Laundry Day

Thus far, I have generally enjoyed studying in another country and I still see it as the adventure of a lifetime. However, that zeal and inspiration has not merged with mundane tasks of life, such as laundry; laundry is still just laundry, and if anything, it is just a tiny bit worse. Everyone living on campus shares one laundry facility, which is located in the same building as the campus bar (yes, there is a bar on campus). There is an unwritten rules that students are told upon arrival: do your laundry on your days off, not on the weekends because every machine will be taken, and you will be frustrated and stuck with a smelly wardrobe.

There are written rules that one must follow when using the machines, as well. We are not allowed to use liquid soap/liquid fabric softener in the washing machines, nor are we allowed to use color catchers, bleach, or 2 in 1 detergent. However, we can use powdered detergent and Sept30LaundryDay.jpgsoap pods.

The dryers do not have as many rules, and the rules are more obvious, like do not overload the dryers. If one were to do that, their clothes would come out sopping wet. Anything thick, like the throw blanket I keep on my bed that I recently washed, does not dry well in the machines. I paid for two drying cycles for that sucker, and when I pulled it out, I could still wring water out of it. That blanket, along with other large items, end up hang drying in dorms. Because the humidity, the lack of fans, and lack of air conditioning, it can take days for things to hang dry.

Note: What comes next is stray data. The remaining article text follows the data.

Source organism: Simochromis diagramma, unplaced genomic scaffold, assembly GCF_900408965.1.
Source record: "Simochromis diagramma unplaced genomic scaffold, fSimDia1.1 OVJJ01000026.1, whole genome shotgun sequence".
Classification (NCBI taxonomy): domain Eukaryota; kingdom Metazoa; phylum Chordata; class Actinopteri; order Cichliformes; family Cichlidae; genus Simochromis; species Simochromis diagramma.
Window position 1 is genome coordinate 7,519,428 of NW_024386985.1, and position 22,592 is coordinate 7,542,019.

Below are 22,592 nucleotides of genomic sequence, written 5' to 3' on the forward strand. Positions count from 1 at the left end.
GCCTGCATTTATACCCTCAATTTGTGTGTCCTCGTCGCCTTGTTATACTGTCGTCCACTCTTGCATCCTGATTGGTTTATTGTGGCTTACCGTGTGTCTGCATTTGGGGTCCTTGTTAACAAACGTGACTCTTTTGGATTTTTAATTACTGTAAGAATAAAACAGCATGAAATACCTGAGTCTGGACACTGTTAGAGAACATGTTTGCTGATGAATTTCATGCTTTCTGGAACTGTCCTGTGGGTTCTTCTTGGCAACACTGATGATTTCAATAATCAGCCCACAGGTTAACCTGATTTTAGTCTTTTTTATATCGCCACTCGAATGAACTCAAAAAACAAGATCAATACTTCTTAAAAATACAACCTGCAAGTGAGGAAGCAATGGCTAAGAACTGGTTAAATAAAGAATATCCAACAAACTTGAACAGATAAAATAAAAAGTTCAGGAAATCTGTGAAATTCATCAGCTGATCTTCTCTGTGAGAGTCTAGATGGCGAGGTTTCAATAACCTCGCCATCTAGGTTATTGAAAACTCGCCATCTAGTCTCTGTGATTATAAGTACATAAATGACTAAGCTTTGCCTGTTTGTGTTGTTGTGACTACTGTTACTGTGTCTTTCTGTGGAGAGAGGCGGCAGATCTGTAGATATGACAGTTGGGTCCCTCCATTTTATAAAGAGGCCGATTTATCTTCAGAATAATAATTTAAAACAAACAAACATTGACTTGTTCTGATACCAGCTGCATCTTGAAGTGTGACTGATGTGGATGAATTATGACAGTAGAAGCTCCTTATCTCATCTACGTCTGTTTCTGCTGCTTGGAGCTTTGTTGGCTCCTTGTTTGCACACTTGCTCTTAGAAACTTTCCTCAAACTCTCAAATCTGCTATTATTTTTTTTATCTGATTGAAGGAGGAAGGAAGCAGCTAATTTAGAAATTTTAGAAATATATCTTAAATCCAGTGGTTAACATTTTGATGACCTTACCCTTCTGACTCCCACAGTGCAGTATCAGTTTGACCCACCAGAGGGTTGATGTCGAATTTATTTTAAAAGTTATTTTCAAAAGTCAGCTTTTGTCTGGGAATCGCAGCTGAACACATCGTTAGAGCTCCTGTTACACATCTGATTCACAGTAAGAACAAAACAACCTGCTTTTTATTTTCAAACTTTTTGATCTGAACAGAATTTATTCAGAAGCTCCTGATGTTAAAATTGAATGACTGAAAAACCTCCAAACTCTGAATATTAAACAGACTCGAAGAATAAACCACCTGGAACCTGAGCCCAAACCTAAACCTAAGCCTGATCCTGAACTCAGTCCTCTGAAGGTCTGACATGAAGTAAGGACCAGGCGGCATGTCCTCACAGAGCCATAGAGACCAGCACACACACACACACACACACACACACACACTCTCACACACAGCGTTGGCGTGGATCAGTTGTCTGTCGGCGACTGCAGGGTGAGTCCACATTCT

The school has an interesting system for how their laundry facilities work. Instead of putting coins directly into the machines, like one would at a laundry matt, students have to purchase a "Laundry Top-up Card," that has a website, and a chip on it. Students then must go onto the website, create an account, and load money onto their card. Once they have done that, the website gives them a code that they put into a machine (it looks like a pay phone box, but without the phone) that is located in the laundry room, which essentially redeems laundry card and connects it to the money that was put into its account on the website. Then, finally, students can insert their cards into the washers/dryers, and actually do their laundry.

In my opinion, it is a lot of extra steps for something that could just be done with coins. Laundry is not fun as is , and adding a bunch of steps does not make it better. However, laundry is pretty much the only thing that I am not loving so far. My professors are great, and my classes are fun, and I am meeting interesting people every day.

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